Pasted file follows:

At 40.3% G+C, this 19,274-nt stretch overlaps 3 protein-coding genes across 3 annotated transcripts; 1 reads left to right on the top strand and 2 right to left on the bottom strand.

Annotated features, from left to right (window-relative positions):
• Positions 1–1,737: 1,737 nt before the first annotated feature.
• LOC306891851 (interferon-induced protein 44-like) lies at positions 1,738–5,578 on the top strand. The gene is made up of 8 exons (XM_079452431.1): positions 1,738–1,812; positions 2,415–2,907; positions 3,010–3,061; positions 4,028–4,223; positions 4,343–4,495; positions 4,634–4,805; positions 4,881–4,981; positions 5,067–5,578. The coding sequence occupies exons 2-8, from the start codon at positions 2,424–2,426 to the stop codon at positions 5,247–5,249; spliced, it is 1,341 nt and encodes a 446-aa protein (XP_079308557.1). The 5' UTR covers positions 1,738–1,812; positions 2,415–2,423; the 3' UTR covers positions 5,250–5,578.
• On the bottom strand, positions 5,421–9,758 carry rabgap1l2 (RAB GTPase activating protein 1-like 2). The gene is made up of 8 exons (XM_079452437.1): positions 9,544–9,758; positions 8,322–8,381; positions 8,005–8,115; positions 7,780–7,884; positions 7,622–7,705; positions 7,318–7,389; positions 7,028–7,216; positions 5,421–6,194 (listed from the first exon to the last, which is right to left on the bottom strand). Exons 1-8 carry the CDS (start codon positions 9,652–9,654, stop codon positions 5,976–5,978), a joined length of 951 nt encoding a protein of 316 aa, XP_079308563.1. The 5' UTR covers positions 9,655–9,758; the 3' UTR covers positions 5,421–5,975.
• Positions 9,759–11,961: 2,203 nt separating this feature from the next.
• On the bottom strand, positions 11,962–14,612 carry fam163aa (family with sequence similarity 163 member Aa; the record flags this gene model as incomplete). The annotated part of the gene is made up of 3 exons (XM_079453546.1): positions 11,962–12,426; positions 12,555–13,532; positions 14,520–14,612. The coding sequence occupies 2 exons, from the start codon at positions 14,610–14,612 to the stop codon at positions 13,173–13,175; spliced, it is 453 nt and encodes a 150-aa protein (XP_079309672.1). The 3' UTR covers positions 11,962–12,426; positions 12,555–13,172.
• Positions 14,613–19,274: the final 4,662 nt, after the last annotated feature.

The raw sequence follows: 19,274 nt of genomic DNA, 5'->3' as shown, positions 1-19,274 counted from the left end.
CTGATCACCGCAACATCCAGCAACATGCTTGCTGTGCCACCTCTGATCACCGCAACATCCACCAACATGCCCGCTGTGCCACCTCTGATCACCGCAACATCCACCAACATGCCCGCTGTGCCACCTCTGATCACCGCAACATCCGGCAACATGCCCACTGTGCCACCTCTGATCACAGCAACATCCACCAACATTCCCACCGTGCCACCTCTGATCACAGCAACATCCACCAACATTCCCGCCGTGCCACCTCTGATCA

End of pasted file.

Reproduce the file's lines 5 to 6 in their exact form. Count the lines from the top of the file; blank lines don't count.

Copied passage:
• On the bottom strand, positions 5,421–9,758 carry rabgap1l2 (RAB GTPase activating protein 1-like 2). The gene is made up of 8 exons (XM_079452437.1): positions 9,544–9,758; positions 8,322–8,381; positions 8,005–8,115; positions 7,780–7,884; positions 7,622–7,705; positions 7,318–7,389; positions 7,028–7,216; positions 5,421–6,194 (listed from the first exon to the last, which is right to left on the bottom strand). Exons 1-8 carry the CDS (start codon positions 9,652–9,654, stop codon positions 5,976–5,978), a joined length of 951 nt encoding a protein of 316 aa, XP_079308563.1. The 5' UTR covers positions 9,655–9,758; the 3' UTR covers positions 5,421–5,975.
• Positions 9,759–11,961: 2,203 nt separating this feature from the next.